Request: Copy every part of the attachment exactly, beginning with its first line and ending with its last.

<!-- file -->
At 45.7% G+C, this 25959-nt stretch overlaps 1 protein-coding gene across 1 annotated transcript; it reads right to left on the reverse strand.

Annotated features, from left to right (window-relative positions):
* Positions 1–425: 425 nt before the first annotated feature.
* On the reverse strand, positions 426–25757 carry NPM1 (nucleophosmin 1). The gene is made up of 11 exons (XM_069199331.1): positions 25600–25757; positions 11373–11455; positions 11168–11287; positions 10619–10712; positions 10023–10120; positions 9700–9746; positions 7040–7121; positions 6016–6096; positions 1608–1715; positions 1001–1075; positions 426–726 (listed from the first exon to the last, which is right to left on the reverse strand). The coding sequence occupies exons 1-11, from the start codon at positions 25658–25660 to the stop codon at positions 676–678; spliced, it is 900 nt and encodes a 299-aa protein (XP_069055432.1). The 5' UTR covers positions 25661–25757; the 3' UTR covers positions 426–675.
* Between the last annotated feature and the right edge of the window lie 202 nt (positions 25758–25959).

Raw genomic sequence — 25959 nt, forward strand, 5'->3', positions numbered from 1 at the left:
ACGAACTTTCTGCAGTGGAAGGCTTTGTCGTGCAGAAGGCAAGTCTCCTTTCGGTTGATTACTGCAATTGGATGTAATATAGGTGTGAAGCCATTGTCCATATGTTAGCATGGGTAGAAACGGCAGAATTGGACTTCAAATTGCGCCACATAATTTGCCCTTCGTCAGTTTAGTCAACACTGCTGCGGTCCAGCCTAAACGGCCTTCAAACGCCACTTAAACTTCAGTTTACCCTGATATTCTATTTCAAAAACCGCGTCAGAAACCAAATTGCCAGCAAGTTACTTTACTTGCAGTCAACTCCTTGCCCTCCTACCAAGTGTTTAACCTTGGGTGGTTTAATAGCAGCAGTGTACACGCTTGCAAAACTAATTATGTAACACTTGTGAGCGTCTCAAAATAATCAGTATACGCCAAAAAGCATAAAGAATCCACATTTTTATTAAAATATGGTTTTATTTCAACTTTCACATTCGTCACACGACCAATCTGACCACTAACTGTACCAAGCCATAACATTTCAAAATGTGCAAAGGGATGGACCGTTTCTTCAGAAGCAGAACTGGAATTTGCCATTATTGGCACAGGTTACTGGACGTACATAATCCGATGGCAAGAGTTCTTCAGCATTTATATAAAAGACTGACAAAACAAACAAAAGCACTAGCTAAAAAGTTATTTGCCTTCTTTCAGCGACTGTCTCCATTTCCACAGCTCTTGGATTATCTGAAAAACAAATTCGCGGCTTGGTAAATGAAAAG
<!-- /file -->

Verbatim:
At 45.7% G+C, this 25959-nt stretch overlaps 1 protein-coding gene across 1 annotated transcript; it reads right to left on the reverse strand.

Annotated features, from left to right (window-relative positions):
* Positions 1–425: 425 nt before the first annotated feature.
* On the reverse strand, positions 426–25757 carry NPM1 (nucleophosmin 1). The gene is made up of 11 exons (XM_069199331.1): positions 25600–25757; positions 11373–11455; positions 11168–11287; positions 10619–10712; positions 10023–10120; positions 9700–9746; positions 7040–7121; positions 6016–6096; positions 1608–1715; positions 1001–1075; positions 426–726 (listed from the first exon to the last, which is right to left on the reverse strand). The coding sequence occupies exons 1-11, from the start codon at positions 25658–25660 to the stop codon at positions 676–678; spliced, it is 900 nt and encodes a 299-aa protein (XP_069055432.1). The 5' UTR covers positions 25661–25757; the 3' UTR covers positions 426–675.
* Between the last annotated feature and the right edge of the window lie 202 nt (positions 25758–25959).

Raw genomic sequence — 25959 nt, forward strand, 5'->3', positions numbered from 1 at the left:
ACGAACTTTCTGCAGTGGAAGGCTTTGTCGTGCAGAAGGCAAGTCTCCTTTCGGTTGATTACTGCAATTGGATGTAATATAGGTGTGAAGCCATTGTCCATATGTTAGCATGGGTAGAAACGGCAGAATTGGACTTCAAATTGCGCCACATAATTTGCCCTTCGTCAGTTTAGTCAACACTGCTGCGGTCCAGCCTAAACGGCCTTCAAACGCCACTTAAACTTCAGTTTACCCTGATATTCTATTTCAAAAACCGCGTCAGAAACCAAATTGCCAGCAAGTTACTTTACTTGCAGTCAACTCCTTGCCCTCCTACCAAGTGTTTAACCTTGGGTGGTTTAATAGCAGCAGTGTACACGCTTGCAAAACTAATTATGTAACACTTGTGAGCGTCTCAAAATAATCAGTATACGCCAAAAAGCATAAAGAATCCACATTTTTATTAAAATATGGTTTTATTTCAACTTTCACATTCGTCACACGACCAATCTGACCACTAACTGTACCAAGCCATAACATTTCAAAATGTGCAAAGGGATGGACCGTTTCTTCAGAAGCAGAACTGGAATTTGCCATTATTGGCACAGGTTACTGGACGTACATAATCCGATGGCAAGAGTTCTTCAGCATTTATATAAAAGACTGACAAAACAAACAAAAGCACTAGCTAAAAAGTTATTTGCCTTCTTTCAGCGACTGTCTCCATTTCCACAGCTCTTGGATTATCTGAAAAACAAATTCGCGGCTTGGTAAATGAAAAG